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Madness : race and insanity in a Jim Crow asylum  Cover Image Book Book

Madness : race and insanity in a Jim Crow asylum

Hylton, Antonia (author.).

Record details

  • ISBN: 1538723697
  • ISBN: 9781538723692
  • Physical Description: xiii, 350 pages : illustrations, maps ; 24 cm.
    print
  • Edition: First edition.
  • Publisher: New York : Legacy Lit, 2024.

Content descriptions

Bibliography, etc. Note: Includes bibliographical references (pages 323-338) and index.
Formatted Contents Note: A negro asylum -- All the superintendent's men -- The sea, the farm, and the forest -- What could drive a Black person mad? -- The architecture of injustice -- Cousin Maynard -- Black men are escaping -- A burning house -- A bus ride to Rosewood -- Love and broken promises -- Out of sight, out of mind -- Medical and surgical -- Nurse Faye and Sonia King -- Screaming at the sky -- The curious case of the Elkton three -- Sympathy for me, but not for thee -- In the balance -- Irredeemable or incurable -- The fire -- Closing Crownsville -- Epilogue : but by the grace of God.
Summary, etc.: "On a cold day in March of 1911, officials marched twelve Black men into the heart of a forest in Maryland. Under the supervision of a doctor, the men were forced to clear the land, pour cement, lay bricks, and harvest tobacco. When construction finished, they became the first twelve patients of the state's Hospital for the Negro Insane. For centuries, Black patients have been absent from our history books. Madness transports readers behind the brick walls of a Jim Crow asylum. In Madness, Peabody and Emmy award-winning journalist Antonia Hylton tells the 93-year-old history of Crownsville Hospital, one of the last segregated asylums with surviving records and a campus that still stands to this day in Anne Arundel County, Maryland. She blends the intimate tales of patients and employees whose lives were shaped by Crownsville with a decade-worth of investigative research and archival documents. Madness chronicles the stories of Black families whose mental health suffered as they tried, and sometimes failed, to find safety and dignity. Hylton also grapples with her own family's experiences with mental illness, and the secrecy and shame that it reproduced for generations. As Crownsville Hospital grew from an antebellum-style work camp to a tiny city sitting on 1,500 acres, the institution became a microcosm of America's evolving battles over slavery, racial integration, and civil rights. During its peak years, the hospital's wards were overflowing with almost 2,700 patients. By the end of the 20th-century, the asylum faded from view as prisons and jails became America's new focus. In Madness, Hylton traces the legacy of slavery to the treatment of Black people's bodies and minds in our current mental healthcare system. It is a captivating and heartbreaking meditation on how America decides who is sick or criminal, and who is worthy of our care or irredeemable"--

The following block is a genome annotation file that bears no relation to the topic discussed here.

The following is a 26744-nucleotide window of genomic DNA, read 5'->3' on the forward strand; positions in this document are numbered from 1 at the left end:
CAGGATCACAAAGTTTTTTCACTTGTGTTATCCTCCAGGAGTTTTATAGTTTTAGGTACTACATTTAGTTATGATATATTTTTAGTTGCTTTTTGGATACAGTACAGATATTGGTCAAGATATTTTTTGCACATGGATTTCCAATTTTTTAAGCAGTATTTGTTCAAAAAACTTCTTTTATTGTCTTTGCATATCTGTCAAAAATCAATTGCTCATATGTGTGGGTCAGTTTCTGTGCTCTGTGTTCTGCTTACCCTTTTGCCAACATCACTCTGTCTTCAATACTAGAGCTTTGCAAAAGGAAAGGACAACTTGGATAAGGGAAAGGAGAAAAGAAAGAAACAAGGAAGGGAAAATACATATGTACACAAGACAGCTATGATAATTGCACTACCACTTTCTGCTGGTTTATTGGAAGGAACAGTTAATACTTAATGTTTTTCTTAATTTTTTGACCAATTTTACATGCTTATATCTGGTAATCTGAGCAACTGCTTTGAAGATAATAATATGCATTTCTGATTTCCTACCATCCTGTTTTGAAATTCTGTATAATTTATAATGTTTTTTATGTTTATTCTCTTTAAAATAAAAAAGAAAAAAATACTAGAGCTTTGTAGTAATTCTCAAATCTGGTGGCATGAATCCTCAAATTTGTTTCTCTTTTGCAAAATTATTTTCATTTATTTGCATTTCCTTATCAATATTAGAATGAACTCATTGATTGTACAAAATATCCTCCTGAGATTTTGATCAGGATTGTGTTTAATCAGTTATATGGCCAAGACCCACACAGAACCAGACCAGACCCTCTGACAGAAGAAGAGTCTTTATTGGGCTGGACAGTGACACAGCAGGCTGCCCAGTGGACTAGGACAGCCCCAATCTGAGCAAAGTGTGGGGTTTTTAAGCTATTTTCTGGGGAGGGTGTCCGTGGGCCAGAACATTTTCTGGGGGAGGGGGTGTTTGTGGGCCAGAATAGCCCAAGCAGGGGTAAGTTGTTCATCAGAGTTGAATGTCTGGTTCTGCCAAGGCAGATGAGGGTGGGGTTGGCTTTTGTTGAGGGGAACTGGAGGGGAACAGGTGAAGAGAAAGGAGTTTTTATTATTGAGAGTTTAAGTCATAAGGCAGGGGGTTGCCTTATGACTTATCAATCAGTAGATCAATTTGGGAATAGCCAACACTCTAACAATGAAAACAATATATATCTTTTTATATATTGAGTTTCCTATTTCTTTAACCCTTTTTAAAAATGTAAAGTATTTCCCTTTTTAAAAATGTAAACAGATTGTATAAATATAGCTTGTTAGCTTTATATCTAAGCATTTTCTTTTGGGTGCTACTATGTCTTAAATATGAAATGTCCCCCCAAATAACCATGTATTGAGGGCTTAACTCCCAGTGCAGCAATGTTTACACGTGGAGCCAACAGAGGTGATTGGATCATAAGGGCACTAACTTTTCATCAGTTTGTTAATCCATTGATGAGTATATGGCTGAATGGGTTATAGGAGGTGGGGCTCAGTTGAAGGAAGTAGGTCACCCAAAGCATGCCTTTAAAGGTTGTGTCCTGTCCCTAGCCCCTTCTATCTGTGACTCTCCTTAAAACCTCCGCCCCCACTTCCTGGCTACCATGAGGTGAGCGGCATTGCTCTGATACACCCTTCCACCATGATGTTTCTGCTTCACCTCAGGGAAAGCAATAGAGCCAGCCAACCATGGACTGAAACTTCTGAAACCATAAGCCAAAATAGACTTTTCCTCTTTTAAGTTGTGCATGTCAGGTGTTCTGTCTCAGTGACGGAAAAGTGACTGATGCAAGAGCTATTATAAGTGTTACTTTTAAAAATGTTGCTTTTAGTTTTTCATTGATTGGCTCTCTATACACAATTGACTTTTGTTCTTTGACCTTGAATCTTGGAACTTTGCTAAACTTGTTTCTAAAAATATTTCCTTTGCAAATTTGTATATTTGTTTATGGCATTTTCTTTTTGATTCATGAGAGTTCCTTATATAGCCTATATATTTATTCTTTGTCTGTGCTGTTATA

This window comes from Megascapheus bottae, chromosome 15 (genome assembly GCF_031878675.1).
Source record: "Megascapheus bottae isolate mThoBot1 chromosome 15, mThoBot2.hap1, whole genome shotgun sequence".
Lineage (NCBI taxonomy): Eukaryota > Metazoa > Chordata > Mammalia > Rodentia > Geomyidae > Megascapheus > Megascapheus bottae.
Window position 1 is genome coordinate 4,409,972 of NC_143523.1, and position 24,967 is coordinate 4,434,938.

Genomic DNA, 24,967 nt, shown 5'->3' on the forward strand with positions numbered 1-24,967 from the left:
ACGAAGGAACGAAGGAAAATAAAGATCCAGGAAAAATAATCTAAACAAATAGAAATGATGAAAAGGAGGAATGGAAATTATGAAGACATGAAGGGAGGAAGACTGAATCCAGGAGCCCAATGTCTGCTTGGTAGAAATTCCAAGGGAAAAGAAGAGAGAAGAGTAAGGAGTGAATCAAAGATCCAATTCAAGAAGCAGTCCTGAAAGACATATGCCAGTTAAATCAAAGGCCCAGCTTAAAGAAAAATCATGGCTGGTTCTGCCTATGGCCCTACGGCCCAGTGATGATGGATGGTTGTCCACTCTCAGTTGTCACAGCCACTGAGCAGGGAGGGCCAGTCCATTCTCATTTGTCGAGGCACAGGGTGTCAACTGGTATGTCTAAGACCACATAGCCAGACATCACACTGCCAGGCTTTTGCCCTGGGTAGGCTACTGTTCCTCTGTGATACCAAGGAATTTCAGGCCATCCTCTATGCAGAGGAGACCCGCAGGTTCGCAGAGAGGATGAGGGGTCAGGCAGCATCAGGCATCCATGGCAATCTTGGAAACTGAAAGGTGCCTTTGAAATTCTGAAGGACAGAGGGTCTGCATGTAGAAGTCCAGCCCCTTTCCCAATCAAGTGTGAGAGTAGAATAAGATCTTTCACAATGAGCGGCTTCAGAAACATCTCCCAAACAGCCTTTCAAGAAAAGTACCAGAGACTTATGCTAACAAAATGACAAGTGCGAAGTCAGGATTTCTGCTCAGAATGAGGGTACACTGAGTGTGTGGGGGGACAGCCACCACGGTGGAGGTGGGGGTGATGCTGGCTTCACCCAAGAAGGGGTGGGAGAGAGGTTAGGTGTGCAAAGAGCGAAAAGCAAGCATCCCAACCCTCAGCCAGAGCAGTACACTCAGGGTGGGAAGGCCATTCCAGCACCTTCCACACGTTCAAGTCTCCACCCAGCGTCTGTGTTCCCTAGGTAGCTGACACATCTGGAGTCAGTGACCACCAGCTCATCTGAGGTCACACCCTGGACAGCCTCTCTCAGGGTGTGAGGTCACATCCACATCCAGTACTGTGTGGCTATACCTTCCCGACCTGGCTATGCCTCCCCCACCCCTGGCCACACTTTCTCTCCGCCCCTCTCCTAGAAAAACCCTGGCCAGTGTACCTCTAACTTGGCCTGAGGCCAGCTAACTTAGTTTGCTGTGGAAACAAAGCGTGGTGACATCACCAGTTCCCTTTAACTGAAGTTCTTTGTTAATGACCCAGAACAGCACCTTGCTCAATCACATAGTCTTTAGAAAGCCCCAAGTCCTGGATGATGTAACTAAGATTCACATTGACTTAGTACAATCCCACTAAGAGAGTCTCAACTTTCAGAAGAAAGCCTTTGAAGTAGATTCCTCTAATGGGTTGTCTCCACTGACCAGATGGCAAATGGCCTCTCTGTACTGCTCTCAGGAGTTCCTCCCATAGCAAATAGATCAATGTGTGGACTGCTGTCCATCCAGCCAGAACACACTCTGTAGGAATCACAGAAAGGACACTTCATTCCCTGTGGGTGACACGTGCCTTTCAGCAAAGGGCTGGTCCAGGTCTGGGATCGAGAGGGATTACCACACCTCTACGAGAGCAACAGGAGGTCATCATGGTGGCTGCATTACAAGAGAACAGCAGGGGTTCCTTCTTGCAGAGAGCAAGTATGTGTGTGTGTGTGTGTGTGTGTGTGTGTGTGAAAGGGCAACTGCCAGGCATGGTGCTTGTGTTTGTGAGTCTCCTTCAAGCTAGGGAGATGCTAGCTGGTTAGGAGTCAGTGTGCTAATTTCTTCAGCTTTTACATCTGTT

Subject: Crownsville State Hospital History
Psychiatric hospitals Maryland Crownsville History
African Americans Mental health services Maryland Crownsville History
African Americans Maryland Crownsville Biography
Mentally ill Abuse of Maryland Crownsville History
Racism in medicine
Genre: Informational works.

Available copies

  • 14 of 28 copies available at Bibliomation. (Show)
  • 1 of 1 copy available at Weston Public Library.

Holds

  • 2 current holds with 28 total copies.
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Location Call Number / Copy Notes Barcode Shelving Location Status Due Date
Weston Public Library 362.2109 HYLTON (Text) 34053155969362 Adult New Nonfiction Available -

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